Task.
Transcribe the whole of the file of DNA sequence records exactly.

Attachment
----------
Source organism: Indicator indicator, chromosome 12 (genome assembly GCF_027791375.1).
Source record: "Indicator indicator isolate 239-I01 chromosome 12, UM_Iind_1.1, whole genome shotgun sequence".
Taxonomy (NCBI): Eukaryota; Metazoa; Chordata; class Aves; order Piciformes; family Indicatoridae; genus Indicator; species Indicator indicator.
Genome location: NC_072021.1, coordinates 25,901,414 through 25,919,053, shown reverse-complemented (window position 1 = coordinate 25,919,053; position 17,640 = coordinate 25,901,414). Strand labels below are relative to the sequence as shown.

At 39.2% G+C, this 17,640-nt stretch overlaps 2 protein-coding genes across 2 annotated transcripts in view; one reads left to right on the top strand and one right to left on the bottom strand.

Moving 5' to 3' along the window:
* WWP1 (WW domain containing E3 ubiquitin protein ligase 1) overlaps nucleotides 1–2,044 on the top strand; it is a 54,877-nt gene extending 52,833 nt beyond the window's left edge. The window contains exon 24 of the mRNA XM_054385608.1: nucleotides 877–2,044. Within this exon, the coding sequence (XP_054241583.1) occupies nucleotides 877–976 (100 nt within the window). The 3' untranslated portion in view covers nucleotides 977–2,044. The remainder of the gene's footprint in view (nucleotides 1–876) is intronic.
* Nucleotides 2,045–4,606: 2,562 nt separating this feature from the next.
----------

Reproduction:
Source organism: Indicator indicator, chromosome 12 (genome assembly GCF_027791375.1).
Source record: "Indicator indicator isolate 239-I01 chromosome 12, UM_Iind_1.1, whole genome shotgun sequence".
Taxonomy (NCBI): Eukaryota; Metazoa; Chordata; class Aves; order Piciformes; family Indicatoridae; genus Indicator; species Indicator indicator.
Genome location: NC_072021.1, coordinates 25,901,414 through 25,919,053, shown reverse-complemented (window position 1 = coordinate 25,919,053; position 17,640 = coordinate 25,901,414). Strand labels below are relative to the sequence as shown.

At 39.2% G+C, this 17,640-nt stretch overlaps 2 protein-coding genes across 2 annotated transcripts in view; one reads left to right on the top strand and one right to left on the bottom strand.

Moving 5' to 3' along the window:
* WWP1 (WW domain containing E3 ubiquitin protein ligase 1) overlaps nucleotides 1–2,044 on the top strand; it is a 54,877-nt gene extending 52,833 nt beyond the window's left edge. The window contains exon 24 of the mRNA XM_054385608.1: nucleotides 877–2,044. Within this exon, the coding sequence (XP_054241583.1) occupies nucleotides 877–976 (100 nt within the window). The 3' untranslated portion in view covers nucleotides 977–2,044. The remainder of the gene's footprint in view (nucleotides 1–876) is intronic.
* Nucleotides 2,045–4,606: 2,562 nt separating this feature from the next.